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Multi Cultural Me

My Looks Can Be Deceiving ...Apparently.

I was born and in raised in the Bronx, New York. I love the Yankees, General Grant, FDR, BBQ, Nathan's Hot Dogs, and Rock 'n Roll. As a child I thanked God everyday that my grandparents LEFT the old country and to came to this one. Culturally speaking, I'm a Yankee Doodle dandy.

My physical appearance seems to tell people another story.

My family emigrated from Southern Italy. Naples on my father's side, Sicily on my Mom's. I have the swarthy, looks of someone in an Ellis Island re-creation. My hair, when I had hair, was kettle black and curly, my skin always looks tanned, at 5'8" I'm not exactly able to see above the average cornfield.

Herein lies the disconnect. As American as I might be on the inside, I am constantly asked about my ethnic point of origin. After a few minutes of conversation, new acquaintances will inevitably as "the question."

"Say, aren't you from Libya"…or Iran, or Greece, or Tel Aviv, or Bombay or anywhere else that's full of little dark guys.

Over the years I have had many multi-cultural misadventures...

Every cab driver in New York City thinks I'm from their hometown...so I seldom have trouble hailing a taxi. Seeing what they believe to be a familiar face in the rearview mirror the exchange usually goes something like this:

"So' where you from?"
"The Bronx"
"No, where you're really from"
"THE BRONX"
"No, no, tell where you REALLY from. You ever been Yababadoo-abad (or whatever)...you look like my cousin Emil." Since I'm riding in a cab instead of driving one by now they are offering me free falafel and asking if I want to meet their daughters.

Another time I was working as an Art Director at an Internet Ad Agency. As is the industry norm, most of the IT staff was made up a programmers from India. Occasionally, one of them would approach me and ask, in very reverential tones, for advice on starting their own businesses. I came to realize that, aside from my looks, my last name Pilla, is fairly common in India. They saw me as one of their own who had broken through the techno-stereo-type and had gotten a job in the creative department. I was a regular Gahndi, a source of inspiration as they slaved away in C++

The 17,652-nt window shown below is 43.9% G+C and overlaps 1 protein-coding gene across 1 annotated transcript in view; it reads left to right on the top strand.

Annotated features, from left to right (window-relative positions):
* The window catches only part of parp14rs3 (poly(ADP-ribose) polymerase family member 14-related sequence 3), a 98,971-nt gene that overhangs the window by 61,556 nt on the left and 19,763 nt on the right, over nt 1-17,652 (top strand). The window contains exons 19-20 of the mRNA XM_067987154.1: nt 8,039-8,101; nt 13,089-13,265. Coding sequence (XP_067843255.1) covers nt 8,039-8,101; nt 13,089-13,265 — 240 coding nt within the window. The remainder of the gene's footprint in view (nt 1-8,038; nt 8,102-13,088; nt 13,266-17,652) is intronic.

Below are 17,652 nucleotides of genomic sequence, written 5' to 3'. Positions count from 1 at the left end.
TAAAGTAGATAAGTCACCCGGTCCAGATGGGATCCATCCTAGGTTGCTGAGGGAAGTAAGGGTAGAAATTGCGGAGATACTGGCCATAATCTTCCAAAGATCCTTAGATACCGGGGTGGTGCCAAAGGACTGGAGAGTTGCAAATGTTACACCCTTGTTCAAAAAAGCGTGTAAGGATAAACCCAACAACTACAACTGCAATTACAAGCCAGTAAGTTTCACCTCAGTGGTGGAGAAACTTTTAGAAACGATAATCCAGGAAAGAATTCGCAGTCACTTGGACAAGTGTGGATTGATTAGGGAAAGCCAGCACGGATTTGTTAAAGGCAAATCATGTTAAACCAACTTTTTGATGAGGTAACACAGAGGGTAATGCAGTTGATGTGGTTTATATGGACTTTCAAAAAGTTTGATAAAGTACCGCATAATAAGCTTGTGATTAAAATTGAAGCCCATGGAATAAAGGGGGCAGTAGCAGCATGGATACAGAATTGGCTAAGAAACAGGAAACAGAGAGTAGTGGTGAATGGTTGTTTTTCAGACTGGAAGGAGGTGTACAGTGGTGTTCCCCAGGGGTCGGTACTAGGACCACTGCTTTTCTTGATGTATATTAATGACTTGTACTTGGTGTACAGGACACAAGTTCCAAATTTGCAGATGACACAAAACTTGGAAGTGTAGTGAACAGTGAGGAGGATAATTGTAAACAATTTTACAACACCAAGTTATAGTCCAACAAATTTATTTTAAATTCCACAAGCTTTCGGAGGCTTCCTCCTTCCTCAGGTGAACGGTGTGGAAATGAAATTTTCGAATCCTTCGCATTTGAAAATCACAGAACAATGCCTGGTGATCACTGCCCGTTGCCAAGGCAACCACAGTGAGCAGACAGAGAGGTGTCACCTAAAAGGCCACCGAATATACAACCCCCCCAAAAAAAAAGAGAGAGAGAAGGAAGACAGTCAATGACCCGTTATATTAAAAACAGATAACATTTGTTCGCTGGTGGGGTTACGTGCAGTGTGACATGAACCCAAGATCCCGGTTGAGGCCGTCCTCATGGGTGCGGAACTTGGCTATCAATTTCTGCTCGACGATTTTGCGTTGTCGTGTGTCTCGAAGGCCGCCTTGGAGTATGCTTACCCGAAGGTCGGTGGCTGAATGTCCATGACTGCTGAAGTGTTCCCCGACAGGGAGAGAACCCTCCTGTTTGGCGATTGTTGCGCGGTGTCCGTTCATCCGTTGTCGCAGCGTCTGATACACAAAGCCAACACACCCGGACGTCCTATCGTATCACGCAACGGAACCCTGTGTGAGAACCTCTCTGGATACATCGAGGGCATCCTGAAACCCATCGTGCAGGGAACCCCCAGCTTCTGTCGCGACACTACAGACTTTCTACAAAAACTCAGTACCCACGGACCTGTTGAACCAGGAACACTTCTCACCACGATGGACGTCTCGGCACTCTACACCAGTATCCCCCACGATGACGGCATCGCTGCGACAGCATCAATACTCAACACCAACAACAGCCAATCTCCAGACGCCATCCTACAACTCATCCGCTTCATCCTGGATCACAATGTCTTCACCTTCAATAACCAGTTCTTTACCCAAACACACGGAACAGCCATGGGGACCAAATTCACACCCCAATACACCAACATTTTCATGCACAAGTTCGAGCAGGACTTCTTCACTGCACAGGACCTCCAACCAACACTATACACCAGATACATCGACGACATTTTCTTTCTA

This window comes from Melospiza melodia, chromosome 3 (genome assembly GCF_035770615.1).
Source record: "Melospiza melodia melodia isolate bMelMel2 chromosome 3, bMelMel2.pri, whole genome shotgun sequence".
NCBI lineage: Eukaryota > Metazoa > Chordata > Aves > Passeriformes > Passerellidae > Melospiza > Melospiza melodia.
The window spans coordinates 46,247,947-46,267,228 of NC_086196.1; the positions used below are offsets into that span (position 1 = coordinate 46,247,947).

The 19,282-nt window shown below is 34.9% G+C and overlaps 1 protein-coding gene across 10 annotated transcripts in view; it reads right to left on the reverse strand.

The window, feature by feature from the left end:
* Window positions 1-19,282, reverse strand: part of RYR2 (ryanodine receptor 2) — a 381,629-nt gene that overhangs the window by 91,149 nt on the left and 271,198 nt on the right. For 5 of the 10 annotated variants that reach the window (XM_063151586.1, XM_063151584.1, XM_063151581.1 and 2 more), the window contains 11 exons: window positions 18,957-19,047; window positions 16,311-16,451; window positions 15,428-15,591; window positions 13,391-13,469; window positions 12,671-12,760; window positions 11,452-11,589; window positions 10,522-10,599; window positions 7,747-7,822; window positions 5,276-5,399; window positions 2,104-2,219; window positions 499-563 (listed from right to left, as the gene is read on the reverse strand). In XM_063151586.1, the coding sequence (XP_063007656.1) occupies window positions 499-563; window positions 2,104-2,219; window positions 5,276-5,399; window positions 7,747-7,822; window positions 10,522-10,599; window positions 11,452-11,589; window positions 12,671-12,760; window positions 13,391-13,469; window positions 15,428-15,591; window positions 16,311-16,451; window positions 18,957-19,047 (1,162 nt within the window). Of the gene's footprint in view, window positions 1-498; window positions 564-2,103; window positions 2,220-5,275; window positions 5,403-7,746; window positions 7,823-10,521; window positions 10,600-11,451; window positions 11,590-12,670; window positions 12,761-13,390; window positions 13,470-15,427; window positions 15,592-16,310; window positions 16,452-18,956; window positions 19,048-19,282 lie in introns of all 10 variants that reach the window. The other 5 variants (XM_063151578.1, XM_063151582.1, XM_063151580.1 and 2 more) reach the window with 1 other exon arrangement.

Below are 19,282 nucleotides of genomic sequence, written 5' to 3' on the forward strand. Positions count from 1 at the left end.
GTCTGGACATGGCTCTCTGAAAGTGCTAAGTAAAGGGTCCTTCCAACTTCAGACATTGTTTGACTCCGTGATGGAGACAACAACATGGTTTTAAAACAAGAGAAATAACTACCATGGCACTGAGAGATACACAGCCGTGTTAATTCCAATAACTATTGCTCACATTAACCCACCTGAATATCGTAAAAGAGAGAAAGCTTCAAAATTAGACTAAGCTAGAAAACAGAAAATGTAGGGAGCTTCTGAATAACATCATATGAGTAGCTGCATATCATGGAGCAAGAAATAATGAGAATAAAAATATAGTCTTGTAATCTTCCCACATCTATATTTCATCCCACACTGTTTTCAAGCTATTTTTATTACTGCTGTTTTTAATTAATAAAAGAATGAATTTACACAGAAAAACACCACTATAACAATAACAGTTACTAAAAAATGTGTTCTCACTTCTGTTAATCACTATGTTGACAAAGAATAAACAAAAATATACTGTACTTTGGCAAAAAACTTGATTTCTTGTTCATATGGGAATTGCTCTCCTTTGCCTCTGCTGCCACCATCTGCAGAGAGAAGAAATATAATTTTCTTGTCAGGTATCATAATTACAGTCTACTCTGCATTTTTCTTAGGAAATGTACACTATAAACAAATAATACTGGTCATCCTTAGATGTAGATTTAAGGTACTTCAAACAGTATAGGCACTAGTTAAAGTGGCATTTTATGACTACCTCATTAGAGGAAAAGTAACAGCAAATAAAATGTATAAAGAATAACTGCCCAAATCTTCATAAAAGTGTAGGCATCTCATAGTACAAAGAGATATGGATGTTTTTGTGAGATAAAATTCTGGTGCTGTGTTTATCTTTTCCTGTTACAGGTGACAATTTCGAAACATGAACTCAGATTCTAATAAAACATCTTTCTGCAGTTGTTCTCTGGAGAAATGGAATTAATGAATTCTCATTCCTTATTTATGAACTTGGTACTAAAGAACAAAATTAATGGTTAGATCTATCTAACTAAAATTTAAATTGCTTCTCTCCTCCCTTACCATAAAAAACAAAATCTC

I do get mistaken for being Jewish quite a lot, and have had more than a few anti-Semitic slurs thrown my way. From cheap Jew to goddamn Jew, all the way to the classic f_ _ _ing Jew bastard.

The slurs present me with a problems. Since I am not Jewish, I usually don't immediately get the fact that these comments are aimed at me. It's only a block or two later, when I realize that I was the only other person around that it occurs to me that I've been insulted,...sort of.

Now, DO I get insulted? The remarks mean nothing to me. DO I go back and correct the mistaken, but possibly heavily armed racist asshole? Or do I pass the remark along to a more deserving individual. "Hey Moishe, there's a guy two blocks from here who has something he wants to say to you."

Then there are the people who go out of their way demonstrate that they are sensitive to my perceived ethnic background. As mentioned before, my surname is Pilla. In Spanish the double "L" is pronounced as a "Y". So, every once in a while I'll come across someone who will knowingly look me in the eye, while enunciating my last name oh-so-carefully "Glad to meet you, Mr. Pi-Ya".

Not wanting to hurt their feelings, I usually wind up thanking the well meaning soul's attempt at honoring my Hispanic heritage before regretfully informing them that I don't have any.

And then there are the people who simply ask me about my "background" as if ti say "Are you a white guy or what?"

What is this human need to categorize people based on the such superficial information. What difference does it make? All of our ancestors came to this country to redefine themselves, to build society where a person is judged by their thoughts and deeds and not by some preconceived left overs from the old country.

Then again, maybe it's me being overly sensitive. I'm taking a group of random events and weaving them into a minor obsession.

One night I phoned in an order to a local Chinese restaurant. The delivery man showed up about 20 minutes later. He looked like he had just arrived in this country, going directly from the streets of Shanghai to Jade Lake Takeout. As he handed me the bag a familiar look of spread across his face. In barely understandable English he struggled to say..."So, wherea you fum...?"

It's just something I'll have to learn to live with.

Life and...
Multi Cultural Me
In Traffic, No One Can Hear You Scream
Exercise Talk
The Psychic Cab Driver